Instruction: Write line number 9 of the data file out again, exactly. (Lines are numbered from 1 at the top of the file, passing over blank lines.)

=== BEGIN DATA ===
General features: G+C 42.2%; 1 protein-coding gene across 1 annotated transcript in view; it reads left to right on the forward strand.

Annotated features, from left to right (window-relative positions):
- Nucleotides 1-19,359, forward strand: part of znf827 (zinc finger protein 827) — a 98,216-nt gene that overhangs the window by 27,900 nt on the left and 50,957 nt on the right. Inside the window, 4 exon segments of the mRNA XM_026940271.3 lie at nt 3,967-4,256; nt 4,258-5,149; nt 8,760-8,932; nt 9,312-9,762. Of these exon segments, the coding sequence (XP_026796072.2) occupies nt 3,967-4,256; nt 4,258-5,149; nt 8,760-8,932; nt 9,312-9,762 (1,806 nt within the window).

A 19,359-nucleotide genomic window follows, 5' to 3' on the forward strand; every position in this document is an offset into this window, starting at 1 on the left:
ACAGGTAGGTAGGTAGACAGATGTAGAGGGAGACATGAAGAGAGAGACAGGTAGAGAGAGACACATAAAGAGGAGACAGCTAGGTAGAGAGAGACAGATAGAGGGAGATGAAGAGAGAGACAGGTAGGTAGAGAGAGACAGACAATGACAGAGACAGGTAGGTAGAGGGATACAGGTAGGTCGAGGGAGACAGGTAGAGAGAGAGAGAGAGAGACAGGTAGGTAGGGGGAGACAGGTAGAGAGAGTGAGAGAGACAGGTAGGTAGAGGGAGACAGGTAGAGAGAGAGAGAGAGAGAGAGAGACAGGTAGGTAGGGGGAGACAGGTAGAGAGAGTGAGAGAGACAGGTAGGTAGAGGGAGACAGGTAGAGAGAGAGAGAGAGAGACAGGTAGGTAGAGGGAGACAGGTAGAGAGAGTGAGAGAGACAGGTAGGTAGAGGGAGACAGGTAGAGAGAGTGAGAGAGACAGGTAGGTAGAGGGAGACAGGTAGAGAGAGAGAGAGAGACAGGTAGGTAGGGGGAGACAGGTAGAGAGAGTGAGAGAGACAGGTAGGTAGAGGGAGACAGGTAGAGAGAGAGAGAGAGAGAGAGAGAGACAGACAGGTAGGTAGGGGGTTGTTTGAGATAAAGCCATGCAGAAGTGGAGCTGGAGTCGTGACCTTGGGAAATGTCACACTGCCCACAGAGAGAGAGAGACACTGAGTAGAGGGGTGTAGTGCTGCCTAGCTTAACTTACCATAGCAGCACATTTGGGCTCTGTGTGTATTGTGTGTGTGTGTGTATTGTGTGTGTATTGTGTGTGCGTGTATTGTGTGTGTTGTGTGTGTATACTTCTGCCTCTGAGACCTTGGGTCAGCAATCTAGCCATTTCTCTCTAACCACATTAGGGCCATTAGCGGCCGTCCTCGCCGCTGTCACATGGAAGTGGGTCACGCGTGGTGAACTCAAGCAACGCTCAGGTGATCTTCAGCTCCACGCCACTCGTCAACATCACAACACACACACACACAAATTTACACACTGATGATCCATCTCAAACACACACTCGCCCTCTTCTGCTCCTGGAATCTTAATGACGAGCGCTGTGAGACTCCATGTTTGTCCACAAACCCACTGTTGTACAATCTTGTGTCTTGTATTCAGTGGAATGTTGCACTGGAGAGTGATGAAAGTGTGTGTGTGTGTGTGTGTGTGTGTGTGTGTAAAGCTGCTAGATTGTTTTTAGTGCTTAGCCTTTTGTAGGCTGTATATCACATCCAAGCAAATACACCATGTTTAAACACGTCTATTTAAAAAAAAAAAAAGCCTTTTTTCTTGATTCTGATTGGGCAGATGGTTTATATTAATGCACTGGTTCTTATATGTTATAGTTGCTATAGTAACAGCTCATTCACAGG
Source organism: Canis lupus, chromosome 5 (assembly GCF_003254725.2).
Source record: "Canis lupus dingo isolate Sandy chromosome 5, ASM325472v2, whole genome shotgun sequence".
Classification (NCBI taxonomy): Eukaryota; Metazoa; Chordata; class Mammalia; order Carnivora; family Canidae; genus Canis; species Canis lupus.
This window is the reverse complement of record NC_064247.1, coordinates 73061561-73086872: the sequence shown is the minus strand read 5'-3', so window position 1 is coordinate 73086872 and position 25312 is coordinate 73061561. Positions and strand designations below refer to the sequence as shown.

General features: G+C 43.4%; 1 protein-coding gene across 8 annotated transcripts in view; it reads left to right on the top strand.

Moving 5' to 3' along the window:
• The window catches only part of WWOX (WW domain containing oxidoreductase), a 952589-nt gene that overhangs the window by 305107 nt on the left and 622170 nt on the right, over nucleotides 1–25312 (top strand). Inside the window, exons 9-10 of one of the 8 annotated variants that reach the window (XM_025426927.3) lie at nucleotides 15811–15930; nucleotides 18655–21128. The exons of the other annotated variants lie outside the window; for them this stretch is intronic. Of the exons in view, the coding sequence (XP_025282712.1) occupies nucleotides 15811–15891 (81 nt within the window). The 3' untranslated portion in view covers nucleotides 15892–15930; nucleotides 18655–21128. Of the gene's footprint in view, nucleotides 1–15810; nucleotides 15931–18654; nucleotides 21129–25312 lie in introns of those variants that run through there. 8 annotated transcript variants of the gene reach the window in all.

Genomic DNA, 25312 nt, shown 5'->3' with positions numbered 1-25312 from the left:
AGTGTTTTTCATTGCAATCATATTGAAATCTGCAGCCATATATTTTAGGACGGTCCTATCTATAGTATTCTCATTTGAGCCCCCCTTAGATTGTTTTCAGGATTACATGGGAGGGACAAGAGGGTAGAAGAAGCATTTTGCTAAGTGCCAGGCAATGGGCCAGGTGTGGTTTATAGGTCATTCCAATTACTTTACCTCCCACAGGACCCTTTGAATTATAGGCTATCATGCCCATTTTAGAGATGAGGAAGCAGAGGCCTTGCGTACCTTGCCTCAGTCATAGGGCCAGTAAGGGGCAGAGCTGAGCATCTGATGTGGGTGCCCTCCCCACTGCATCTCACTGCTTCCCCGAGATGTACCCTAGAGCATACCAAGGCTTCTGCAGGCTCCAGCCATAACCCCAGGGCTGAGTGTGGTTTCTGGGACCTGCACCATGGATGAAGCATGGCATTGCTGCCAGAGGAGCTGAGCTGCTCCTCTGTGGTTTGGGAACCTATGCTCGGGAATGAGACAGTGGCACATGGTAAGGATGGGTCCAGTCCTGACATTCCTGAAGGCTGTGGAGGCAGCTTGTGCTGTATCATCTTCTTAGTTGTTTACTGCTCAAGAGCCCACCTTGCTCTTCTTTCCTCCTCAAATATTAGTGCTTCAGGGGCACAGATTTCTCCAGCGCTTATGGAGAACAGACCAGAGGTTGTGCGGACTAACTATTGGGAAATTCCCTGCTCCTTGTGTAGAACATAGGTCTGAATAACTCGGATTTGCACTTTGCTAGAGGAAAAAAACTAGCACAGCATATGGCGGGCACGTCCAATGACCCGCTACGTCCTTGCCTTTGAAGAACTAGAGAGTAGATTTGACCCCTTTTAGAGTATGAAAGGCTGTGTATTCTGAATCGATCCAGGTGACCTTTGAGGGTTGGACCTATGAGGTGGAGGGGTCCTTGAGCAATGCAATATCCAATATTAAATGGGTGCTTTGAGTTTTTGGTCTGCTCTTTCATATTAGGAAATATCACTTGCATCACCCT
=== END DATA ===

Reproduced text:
This window is the reverse complement of record NC_064247.1, coordinates 73061561-73086872: the sequence shown is the minus strand read 5'-3', so window position 1 is coordinate 73086872 and position 25312 is coordinate 73061561. Positions and strand designations below refer to the sequence as shown.